Drop-down outlets

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  #1  
Old 12-22-13, 02:02 PM
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Drop-down outlets

I want to install two power outlets above my work area in a basement work room from two separate circuits. Ceiling is open. Power is available at nearby junction boxes in same room in ceiling. How is the best way to do this. My thoughts were:

Run wiring from junction boxes inside joist spaces to near bench in ceiling. Then into stiff conduit to complete the drop-down' and anchor the conduit to joists for stiffness. run conduits vertically down to about 3 ft from table top to boxes connected back-to-back, locking conduit and boxes together for more rigidity.

A. Do I need any kind of transition when entering the conduit with the wiring (within joist space...no splice)

B. Do I need any additional structural stiffening of the assembly...how much stiffness is enough?

C. Any better ideas?
 
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Old 12-22-13, 02:18 PM
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I mounted several boxes at joist level and just made short (about 3 foot long) extensions to keep my cords from getting in the way of cutting blades or other work area. I drilled through the center of the joist and ran my cable through to each box, series like. The boxes are at ceiling level. I only use these for portable tools like drills, trouble lights, sabre saw,etc... My main bench and table saw is plugged into an outlet against the back wall and behind pegboard to hide the cord and keep it out of the way. Those are also at ceiling level, but bringing down the electrical outlet along the wall in conduit to say just below bench level seems like a good idea.
 
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Old 12-22-13, 02:29 PM
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forgot to mention that the work area 5 ft x 5 ft is in middle of room away from walls to be able to work from all sides. The outlets would be above and in the middle of the table area.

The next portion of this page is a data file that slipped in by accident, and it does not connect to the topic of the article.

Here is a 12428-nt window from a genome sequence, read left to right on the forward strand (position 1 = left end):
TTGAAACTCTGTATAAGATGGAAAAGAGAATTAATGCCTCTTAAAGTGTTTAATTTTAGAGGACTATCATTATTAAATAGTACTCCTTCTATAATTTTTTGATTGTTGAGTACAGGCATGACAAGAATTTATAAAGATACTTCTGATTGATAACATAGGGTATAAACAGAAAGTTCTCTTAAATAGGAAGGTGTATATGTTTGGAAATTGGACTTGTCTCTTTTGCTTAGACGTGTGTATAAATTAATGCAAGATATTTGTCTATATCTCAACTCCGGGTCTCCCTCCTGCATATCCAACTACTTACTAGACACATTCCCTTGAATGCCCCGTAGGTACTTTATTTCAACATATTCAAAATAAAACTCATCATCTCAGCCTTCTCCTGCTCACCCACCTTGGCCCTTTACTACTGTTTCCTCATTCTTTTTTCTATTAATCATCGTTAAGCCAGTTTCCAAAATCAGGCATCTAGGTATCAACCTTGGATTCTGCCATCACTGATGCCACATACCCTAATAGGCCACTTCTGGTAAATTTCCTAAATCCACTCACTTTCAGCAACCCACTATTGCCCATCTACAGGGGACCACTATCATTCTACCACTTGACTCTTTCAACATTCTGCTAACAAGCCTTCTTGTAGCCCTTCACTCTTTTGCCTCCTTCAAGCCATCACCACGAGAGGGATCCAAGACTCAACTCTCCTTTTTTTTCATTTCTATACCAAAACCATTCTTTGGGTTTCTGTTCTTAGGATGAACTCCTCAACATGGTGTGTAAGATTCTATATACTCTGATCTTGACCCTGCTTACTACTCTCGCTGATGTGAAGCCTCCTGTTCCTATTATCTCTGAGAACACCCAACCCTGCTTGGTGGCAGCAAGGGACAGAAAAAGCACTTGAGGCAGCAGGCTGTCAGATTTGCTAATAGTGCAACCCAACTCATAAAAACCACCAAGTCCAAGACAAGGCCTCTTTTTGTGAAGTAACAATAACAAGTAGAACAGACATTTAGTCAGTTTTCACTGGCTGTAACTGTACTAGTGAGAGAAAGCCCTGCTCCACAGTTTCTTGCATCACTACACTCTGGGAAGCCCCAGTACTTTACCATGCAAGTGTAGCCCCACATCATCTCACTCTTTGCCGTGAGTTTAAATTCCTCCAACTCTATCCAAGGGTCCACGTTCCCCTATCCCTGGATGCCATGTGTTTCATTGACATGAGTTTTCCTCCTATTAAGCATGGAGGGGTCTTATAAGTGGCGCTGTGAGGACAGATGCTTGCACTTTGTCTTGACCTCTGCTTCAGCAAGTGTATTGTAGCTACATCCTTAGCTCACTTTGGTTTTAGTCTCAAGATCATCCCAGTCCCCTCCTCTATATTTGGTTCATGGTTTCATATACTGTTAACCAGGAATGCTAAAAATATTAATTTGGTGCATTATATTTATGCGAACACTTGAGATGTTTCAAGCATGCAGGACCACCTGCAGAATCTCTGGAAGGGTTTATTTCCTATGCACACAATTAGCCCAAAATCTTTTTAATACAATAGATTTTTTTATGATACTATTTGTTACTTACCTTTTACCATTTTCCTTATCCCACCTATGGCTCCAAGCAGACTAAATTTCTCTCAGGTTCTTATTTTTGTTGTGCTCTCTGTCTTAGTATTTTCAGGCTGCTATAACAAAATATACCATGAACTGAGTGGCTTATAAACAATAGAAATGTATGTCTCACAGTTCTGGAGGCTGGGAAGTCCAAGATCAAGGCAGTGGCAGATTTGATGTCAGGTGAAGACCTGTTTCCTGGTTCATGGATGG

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Old 12-22-13, 02:35 PM
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Cord drops are the best way to get power to tools not near a wall. Just run the cable to a ceiling box, then use SO cord to drop it from the ceiling to the level you want. You can either just put a single cord cap on the end of the cord, or install a 4x4" steel box with a duplex or fourplex receptacles and industrial plate.
 
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Old 12-22-13, 04:42 PM
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You will need strain relief fitting on the flex cords.

A bushing is required on the end of the conduit sleeve where the cable enters the sleeve.
 
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Old 12-22-13, 05:30 PM
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Here is one type of strain relief if you use a box:

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Source: Hubbell catalog.
 
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Old 12-22-13, 06:10 PM
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Look up Woodhead products. The last company I worked for did commercial projects and used Woodhead stuff exclusively for any watertight/dustproof areas such as woodshops at schools. I very much liked their products and they were easy to work with when doing drops.
 
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